Like all bearded dragons, the dwarf bearded dragon is primarily insectivorous, taking insects and other invertebrates (4) (6), but it also eats flowers, seeds and occasionally small mammals (4). Its invertebrate prey includes grasshoppers, termites, spiders, ants, beetles, moths, centipedes and caterpillars. The dwarf bearded dragon may sometimes eat other small lizards (6).

The female dwarf bearded dragon lays its eggs between December and April, with a clutch size of between 2 and 19 eggs (6). The eggs are laid in a nesting chamber dug out of the ground, and two or more clutches per season can be produced if conditions are favourable (4).

When threatened, the dwarf bearded dragon displays interesting behaviour. Occasionally changing colour slightly, a defensive individual flattens its body and opens its brightly coloured mouth. This has the effect of making the reptile look larger, and therefore more threatening (4). All bearded dragons give this ‘bluff’ response, enabled by their highly expandable throat pouch. When the pouch distends, the spines on the throat become erect making the individual appear larger and more ferocious (7) (8). It is this trait that gives the bearded dragons their name, as the expanded spiny pouch looks like a beard (7).

The dwarf bearded dragon has an optimal body temperature of 35 to 39 degrees Celsius, and has several ways to ensure it is regulated. If its body temperature is too low, the bearded dragon basks, lying at a right angle to the sun’s rays and maximising the body area exposed by expanding its ribs. Dwarf bearded dragons bask on sandy beaches, on shrubs in tall, open heath (6), or on top of termite mounds (4). If there is no sun, bearded dragons burrow beneath the soil where it is warmer than on exposed ground, or lie on or under a rock that has been previously warmed by the sun (6). When basking in a group, the most dominant male is entitled to the prime basking spot (9).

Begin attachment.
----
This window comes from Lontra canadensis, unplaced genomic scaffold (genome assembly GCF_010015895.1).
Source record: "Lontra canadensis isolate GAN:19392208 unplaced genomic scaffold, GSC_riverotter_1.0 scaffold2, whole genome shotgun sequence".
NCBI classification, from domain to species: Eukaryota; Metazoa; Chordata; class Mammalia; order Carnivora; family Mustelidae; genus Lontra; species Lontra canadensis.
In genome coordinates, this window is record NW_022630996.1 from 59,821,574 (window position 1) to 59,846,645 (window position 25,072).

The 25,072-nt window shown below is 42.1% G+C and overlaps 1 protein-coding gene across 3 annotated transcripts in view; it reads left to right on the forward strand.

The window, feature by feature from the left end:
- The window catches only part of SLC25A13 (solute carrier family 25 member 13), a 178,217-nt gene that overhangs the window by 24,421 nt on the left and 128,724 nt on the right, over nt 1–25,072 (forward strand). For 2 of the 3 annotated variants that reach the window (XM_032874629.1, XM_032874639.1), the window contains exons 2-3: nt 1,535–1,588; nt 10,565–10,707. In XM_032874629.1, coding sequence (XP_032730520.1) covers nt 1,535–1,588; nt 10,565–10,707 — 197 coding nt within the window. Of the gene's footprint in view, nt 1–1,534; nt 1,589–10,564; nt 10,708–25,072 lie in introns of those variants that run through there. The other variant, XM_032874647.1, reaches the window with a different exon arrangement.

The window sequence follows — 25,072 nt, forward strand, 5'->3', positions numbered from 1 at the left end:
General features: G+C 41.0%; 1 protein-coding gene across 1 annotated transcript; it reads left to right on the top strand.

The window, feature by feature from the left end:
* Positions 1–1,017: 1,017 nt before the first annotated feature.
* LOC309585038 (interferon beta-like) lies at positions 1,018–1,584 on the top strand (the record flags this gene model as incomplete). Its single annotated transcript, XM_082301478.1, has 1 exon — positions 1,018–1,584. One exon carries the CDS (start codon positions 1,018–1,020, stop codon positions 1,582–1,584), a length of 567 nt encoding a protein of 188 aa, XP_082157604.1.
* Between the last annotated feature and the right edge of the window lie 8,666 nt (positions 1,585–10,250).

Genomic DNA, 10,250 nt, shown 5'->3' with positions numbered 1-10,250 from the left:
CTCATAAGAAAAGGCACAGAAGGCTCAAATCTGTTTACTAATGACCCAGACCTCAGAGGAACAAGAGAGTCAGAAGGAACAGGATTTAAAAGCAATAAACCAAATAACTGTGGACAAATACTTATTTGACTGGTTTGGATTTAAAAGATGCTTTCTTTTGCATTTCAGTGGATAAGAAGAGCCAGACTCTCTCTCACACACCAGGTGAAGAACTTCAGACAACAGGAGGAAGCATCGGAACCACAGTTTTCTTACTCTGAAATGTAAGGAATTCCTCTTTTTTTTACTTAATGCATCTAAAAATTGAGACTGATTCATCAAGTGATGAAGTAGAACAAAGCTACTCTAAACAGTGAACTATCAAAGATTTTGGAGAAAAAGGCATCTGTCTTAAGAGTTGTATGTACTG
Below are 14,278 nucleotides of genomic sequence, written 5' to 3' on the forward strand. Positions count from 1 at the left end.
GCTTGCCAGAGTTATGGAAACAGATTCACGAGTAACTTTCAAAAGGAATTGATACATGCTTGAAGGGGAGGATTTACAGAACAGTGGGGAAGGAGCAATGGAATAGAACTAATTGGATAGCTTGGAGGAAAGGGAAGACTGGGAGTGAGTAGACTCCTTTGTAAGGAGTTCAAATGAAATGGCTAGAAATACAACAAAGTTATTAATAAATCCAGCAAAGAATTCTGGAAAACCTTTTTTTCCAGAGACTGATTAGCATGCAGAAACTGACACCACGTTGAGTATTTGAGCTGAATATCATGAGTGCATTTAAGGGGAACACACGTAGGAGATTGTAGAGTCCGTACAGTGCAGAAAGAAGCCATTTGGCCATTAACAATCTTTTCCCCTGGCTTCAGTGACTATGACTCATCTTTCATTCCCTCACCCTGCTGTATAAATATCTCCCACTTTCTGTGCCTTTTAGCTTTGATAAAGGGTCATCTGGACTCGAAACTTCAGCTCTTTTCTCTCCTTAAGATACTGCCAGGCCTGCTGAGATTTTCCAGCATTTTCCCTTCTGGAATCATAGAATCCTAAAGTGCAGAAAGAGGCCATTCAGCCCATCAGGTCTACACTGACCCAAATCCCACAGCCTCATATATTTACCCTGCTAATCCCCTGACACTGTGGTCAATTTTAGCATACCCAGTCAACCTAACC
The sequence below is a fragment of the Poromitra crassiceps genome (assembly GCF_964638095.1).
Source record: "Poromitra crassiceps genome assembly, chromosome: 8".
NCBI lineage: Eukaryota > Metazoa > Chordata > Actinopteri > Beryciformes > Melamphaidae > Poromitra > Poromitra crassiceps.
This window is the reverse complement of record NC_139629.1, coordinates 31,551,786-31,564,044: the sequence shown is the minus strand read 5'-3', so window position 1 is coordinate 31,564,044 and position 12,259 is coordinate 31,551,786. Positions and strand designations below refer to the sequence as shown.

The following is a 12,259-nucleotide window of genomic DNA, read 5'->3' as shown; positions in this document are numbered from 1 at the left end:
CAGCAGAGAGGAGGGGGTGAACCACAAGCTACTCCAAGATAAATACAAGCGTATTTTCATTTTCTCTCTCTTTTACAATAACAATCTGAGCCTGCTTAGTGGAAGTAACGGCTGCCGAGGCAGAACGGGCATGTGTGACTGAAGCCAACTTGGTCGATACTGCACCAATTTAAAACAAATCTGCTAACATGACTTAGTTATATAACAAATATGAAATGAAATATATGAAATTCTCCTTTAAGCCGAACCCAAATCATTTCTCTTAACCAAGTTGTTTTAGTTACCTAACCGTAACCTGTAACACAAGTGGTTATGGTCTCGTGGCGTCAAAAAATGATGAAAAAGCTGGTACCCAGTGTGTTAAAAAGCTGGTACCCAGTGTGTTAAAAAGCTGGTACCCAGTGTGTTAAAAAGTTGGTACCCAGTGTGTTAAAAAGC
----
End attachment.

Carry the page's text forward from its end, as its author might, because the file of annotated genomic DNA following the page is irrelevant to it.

When a dwarf bearded dragon’s temperature is too high, it seeks shade, if possible, or lies parallel to the sun’s rays. It may also pant, or pale the skin to help reduce its temperature, in addition to burrowing into cooler soil (6).

Periodic shedding of the skin is characteristic of the bearded dragons, and takes place over several days. Individuals may rub themselves against rough logs or rocks to help scrape off the flaking skin. When food is readily available, such as in spring, summer and early autumn, bearded dragons generally shed their skin more frequently. Overall, shedding frequency is also dependent on the species, age, growth rate and the temperature of the environment. The glossy skin first revealed after shedding soon becomes duller in appearance (6).